The closing ceremony of the 2010 Football World Cup before the final between the Netherlands and Spain at Soccer City stadium in Soweto. AFP

The closing ceremony of the 2010 Football World Cup before the final between the Netherlands and Spain at Soccer City stadium in Soweto. AFP

The 1982 World Cup will forever be remembered as one of the most iconic tournaments of all time. I recall my father and one of his friends cheering on Cameroon like their lives depended on it. And I can still recall Tardelli’s tears in the finals.

That was my basic introduction to the games. To date, it has remained the best World Cup of my life.

In those days, you got two 30-minute sections of football highlights every weekend on national TV, and the occasional 30 minutes on a Wednesday night.

Understanding the Fifa World Cup’s popularity isn’t a mystery — you just have to think like a boy. And, what boy doesn’t dream of thwarting the other team with fantastic dribbles and tricks, all under the approving eye of the world? Mix in patriotism and passion, and it’s a young boy’s fantasy.

Times may change. People may change. Cultural and consumer modes may change. But what makes young boys tick hasn’t changed; and since that first exposure in 1982, the World Cup has always brought my fantasy world to life.

That’s what successful brands do – they understand their consumer, opening for them windows to exciting worlds and possibilities. Apple, Google, Skype and Amazon are certainly strong brands.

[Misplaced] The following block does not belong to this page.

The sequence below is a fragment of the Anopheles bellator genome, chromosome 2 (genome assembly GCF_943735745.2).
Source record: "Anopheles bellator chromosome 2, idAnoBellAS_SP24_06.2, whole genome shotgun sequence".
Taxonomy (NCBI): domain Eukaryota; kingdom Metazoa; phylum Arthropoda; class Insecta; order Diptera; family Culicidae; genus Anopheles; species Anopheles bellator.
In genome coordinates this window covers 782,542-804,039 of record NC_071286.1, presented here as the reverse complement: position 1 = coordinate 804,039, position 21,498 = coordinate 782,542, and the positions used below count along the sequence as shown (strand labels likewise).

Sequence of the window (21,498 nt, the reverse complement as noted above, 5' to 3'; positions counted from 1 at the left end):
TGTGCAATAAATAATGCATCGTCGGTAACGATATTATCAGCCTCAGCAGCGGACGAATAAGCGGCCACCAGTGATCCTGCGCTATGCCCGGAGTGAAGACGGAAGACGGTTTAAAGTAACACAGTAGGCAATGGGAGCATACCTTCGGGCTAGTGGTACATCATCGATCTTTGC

But what of the future?

Will they have the staying power of, for instance, Heinz or Coca-Cola? And how have these household names endured? What are the secrets of their success, and what can modern brands learn from them?

The annual Interbrand Survey has just revealed that Coca-Cola has retained the No 1 spot as the top brand, with Apple taking the number two position. What the Interbrand list tell us is that the most enduring brands keep their customers happy.

Enduring brands keep true to their values, listen to their customers and innovate only where necessary. They don’t grab at the latest platform or piece of kit to be first for the sake of it – they concentrate on the core idea and use media cleverly and effectively.

The World Cup cultivated my own love for football, leading me to discover other players like Maradona and Lothar Matheaus. All these years later, I still remember the wonder and the fun.

This is why it is so exciting to entrust this coveted experience to my son. At six, his imagination is boundless and his love of sport is burgeoning. Beginning this Saturday, boyhood memories will be rekindled for me while new ones are created for my son.

Through such rituals, the World Cup will become woven into his life – to be cherished and shared for generations. The majority of happy couples I know overwhelmingly cite hard work as the key ingredient to a happy relationship.

Not the grinding slog but rather the hard work you love doing because the rewards are going to be high. The same is true of enduring brands.

What is your brand doing to open windows to wondrous worlds, to empower people to greater possibilities, to thrill them? What connections are you creating? What rituals are you fostering today that will remain relevant 80 years from now?

You can do it with any product or service. All you have to do is understand your consumer, give them what they long for and deliver it consistently.

Right now, I am experiencing my usual state of growing agitation and excitement as we grow close to the tournament. In the East African time zone most of the group stage matches will be played after midnight, but who cares?

For me and my son, it will simply be the continuation of a family tradition.